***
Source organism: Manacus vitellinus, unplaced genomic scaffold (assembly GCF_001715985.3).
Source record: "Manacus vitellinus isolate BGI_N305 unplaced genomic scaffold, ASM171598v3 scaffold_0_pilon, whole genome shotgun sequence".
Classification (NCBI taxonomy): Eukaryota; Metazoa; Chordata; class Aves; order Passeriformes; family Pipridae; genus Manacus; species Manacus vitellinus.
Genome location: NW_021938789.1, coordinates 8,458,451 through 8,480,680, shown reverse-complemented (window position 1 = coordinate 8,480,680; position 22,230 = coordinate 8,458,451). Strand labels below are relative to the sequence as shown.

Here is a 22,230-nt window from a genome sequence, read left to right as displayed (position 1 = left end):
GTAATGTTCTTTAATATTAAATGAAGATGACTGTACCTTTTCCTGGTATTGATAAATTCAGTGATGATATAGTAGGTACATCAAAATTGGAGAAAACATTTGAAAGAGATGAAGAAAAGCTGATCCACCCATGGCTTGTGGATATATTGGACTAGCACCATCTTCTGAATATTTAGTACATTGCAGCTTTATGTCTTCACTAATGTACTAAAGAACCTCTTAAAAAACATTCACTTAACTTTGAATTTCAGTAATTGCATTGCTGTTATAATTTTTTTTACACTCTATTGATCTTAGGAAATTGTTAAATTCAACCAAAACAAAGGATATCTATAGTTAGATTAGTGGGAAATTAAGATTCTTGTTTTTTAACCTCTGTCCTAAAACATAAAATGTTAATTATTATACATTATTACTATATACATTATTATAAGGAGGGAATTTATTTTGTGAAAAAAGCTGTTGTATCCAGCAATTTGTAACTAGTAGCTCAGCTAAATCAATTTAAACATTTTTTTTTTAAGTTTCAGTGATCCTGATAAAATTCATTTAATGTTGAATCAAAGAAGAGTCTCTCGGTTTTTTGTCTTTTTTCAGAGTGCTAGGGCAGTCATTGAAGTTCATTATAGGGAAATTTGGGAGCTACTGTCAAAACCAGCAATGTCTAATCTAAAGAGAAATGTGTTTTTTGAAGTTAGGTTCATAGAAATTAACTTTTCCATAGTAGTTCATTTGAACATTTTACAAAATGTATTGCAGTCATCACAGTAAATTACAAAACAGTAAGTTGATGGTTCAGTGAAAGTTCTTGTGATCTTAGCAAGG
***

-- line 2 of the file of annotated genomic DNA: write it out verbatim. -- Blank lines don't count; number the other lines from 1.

Source record: "Manacus vitellinus isolate BGI_N305 unplaced genomic scaffold, ASM171598v3 scaffold_0_pilon, whole genome shotgun sequence".